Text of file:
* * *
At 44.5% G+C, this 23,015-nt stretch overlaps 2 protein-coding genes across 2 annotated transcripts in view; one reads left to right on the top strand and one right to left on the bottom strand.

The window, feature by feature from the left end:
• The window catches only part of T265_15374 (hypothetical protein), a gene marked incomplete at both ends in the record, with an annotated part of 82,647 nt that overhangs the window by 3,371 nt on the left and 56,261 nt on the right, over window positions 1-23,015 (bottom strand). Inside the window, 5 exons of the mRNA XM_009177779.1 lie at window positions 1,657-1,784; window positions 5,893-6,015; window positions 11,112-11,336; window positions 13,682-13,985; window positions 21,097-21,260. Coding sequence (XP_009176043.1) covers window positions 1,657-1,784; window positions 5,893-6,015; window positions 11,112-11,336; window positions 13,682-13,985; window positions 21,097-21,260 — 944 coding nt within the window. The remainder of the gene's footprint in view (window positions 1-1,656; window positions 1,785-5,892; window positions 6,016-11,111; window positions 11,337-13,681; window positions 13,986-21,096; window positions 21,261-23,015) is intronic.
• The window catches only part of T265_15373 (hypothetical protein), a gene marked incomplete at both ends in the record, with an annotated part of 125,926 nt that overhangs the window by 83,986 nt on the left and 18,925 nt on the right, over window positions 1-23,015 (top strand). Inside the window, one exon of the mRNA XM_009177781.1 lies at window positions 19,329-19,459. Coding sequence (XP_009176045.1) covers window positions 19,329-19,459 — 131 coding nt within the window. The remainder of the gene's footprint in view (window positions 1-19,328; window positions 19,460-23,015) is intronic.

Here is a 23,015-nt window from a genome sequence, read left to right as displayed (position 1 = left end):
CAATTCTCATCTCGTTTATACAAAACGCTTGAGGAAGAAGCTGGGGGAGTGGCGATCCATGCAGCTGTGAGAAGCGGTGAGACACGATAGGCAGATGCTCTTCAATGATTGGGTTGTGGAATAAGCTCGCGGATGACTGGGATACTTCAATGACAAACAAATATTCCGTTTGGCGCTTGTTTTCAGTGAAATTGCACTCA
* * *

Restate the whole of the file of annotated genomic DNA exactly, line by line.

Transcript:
At 44.5% G+C, this 23,015-nt stretch overlaps 2 protein-coding genes across 2 annotated transcripts in view; one reads left to right on the top strand and one right to left on the bottom strand.

The window, feature by feature from the left end:
• The window catches only part of T265_15374 (hypothetical protein), a gene marked incomplete at both ends in the record, with an annotated part of 82,647 nt that overhangs the window by 3,371 nt on the left and 56,261 nt on the right, over window positions 1-23,015 (bottom strand). Inside the window, 5 exons of the mRNA XM_009177779.1 lie at window positions 1,657-1,784; window positions 5,893-6,015; window positions 11,112-11,336; window positions 13,682-13,985; window positions 21,097-21,260. Coding sequence (XP_009176043.1) covers window positions 1,657-1,784; window positions 5,893-6,015; window positions 11,112-11,336; window positions 13,682-13,985; window positions 21,097-21,260 — 944 coding nt within the window. The remainder of the gene's footprint in view (window positions 1-1,656; window positions 1,785-5,892; window positions 6,016-11,111; window positions 11,337-13,681; window positions 13,986-21,096; window positions 21,261-23,015) is intronic.
• The window catches only part of T265_15373 (hypothetical protein), a gene marked incomplete at both ends in the record, with an annotated part of 125,926 nt that overhangs the window by 83,986 nt on the left and 18,925 nt on the right, over window positions 1-23,015 (top strand). Inside the window, one exon of the mRNA XM_009177781.1 lies at window positions 19,329-19,459. Coding sequence (XP_009176045.1) covers window positions 19,329-19,459 — 131 coding nt within the window. The remainder of the gene's footprint in view (window positions 1-19,328; window positions 19,460-23,015) is intronic.

Here is a 23,015-nt window from a genome sequence, read left to right as displayed (position 1 = left end):
CAATTCTCATCTCGTTTATACAAAACGCTTGAGGAAGAAGCTGGGGGAGTGGCGATCCATGCAGCTGTGAGAAGCGGTGAGACACGATAGGCAGATGCTCTTCAATGATTGGGTTGTGGAATAAGCTCGCGGATGACTGGGATACTTCAATGACAAACAAATATTCCGTTTGGCGCTTGTTTTCAGTGAAATTGCACTCA